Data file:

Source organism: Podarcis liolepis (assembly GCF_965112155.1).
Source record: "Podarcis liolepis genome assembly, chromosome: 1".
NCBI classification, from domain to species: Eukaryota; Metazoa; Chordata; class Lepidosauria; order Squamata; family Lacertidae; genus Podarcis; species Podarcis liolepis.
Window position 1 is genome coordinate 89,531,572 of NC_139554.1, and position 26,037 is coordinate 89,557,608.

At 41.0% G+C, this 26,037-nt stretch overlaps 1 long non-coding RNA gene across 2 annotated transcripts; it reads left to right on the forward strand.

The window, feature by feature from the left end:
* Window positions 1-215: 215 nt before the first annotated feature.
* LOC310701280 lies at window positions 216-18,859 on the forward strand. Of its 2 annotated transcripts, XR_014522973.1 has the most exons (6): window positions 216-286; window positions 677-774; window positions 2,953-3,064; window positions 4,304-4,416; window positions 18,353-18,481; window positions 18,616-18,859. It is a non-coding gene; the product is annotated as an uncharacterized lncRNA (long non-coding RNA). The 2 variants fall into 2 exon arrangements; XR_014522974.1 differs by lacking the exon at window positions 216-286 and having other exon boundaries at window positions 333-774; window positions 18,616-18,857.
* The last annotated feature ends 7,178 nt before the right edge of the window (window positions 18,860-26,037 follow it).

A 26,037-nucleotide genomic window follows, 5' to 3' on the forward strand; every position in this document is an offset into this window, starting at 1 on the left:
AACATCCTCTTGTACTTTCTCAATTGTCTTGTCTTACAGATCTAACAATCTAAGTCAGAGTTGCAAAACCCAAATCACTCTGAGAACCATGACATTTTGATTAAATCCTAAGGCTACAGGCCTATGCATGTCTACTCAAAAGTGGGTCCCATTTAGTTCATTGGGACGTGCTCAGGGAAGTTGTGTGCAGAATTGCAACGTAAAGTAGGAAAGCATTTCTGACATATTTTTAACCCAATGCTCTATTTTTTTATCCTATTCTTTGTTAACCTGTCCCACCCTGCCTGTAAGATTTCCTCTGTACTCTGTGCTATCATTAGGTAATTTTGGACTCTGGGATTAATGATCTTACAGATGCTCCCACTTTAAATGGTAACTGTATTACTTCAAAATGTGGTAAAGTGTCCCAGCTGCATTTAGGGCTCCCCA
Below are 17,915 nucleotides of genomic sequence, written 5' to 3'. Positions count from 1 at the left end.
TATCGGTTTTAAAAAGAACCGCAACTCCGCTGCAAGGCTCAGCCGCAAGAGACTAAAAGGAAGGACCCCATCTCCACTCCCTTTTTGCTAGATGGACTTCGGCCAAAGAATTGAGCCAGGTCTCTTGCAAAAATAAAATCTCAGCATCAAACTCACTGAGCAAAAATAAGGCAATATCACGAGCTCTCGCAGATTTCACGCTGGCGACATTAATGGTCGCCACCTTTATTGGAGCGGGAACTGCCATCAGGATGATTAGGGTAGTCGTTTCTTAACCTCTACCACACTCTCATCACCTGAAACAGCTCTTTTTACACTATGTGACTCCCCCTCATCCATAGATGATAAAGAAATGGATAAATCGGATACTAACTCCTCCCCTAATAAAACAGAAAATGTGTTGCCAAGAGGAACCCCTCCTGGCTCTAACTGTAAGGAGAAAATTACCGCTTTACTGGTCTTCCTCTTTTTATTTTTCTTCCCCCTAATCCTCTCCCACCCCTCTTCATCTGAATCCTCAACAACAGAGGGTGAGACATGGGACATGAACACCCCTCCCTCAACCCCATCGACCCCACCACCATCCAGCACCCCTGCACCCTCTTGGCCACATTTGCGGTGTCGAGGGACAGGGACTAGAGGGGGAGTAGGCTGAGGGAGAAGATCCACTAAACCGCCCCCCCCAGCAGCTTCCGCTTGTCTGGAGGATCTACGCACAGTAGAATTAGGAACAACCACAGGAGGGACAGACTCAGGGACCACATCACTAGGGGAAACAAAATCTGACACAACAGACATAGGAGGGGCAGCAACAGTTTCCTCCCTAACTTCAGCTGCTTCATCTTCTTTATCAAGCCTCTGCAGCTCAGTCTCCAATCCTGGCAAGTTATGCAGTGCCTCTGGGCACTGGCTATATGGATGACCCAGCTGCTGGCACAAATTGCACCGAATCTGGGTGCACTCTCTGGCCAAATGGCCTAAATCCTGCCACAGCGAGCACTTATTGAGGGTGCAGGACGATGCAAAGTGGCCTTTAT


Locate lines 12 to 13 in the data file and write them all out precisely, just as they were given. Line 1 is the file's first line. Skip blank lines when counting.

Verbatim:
Below are 17,915 nucleotides of genomic sequence, written 5' to 3'. Positions count from 1 at the left end.
TATCGGTTTTAAAAAGAACCGCAACTCCGCTGCAAGGCTCAGCCGCAAGAGACTAAAAGGAAGGACCCCATCTCCACTCCCTTTTTGCTAGATGGACTTCGGCCAAAGAATTGAGCCAGGTCTCTTGCAAAAATAAAATCTCAGCATCAAACTCACTGAGCAAAAATAAGGCAATATCACGAGCTCTCGCAGATTTCACGCTGGCGACATTAATGGTCGCCACCTTTATTGGAGCGGGAACTGCCATCAGGATGATTAGGGTAGTCGTTTCTTAACCTCTACCACACTCTCATCACCTGAAACAGCTCTTTTTACACTATGTGACTCCCCCTCATCCATAGATGATAAAGAAATGGATAAATCGGATACTAACTCCTCCCCTAATAAAACAGAAAATGTGTTGCCAAGAGGAACCCCTCCTGGCTCTAACTGTAAGGAGAAAATTACCGCTTTACTGGTCTTCCTCTTTTTATTTTTCTTCCCCCTAATCCTCTCCCACCCCTCTTCATCTGAATCCTCAACAACAGAGGGTGAGACATGGGACATGAACACCCCTCCCTCAACCCCATCGACCCCACCACCATCCAGCACCCCTGCACCCTCTTGGCCACATTTGCGGTGTCGAGGGACAGGGACTAGAGGGGGAGTAGGCTGAGGGAGAAGATCCACTAAACCGCCCCCCCCAGCAGCTTCCGCTTGTCTGGAGGATCTACGCACAGTAGAATTAGGAACAACCACAGGAGGGACAGACTCAGGGACCACATCACTAGGGGAAACAAAATCTGACACAACAGACATAGGAGGGGCAGCAACAGTTTCCTCCCTAACTTCAGCTGCTTCATCTTCTTTATCAAGCCTCTGCAGCTCAGTCTCCAATCCTGGCAAGTTATGCAGTGCCTCTGGGCACTGGCTATATGGATGACCCAGCTGCTGGCACAAATTGCACCGAATCTGGGTGCACTCTCTGGCCAAATGGCCTAAATCCTGCCACAGCGAGCACTTATTGAGGGTGCAGGACGATGCAAAGTGGCCTTTAT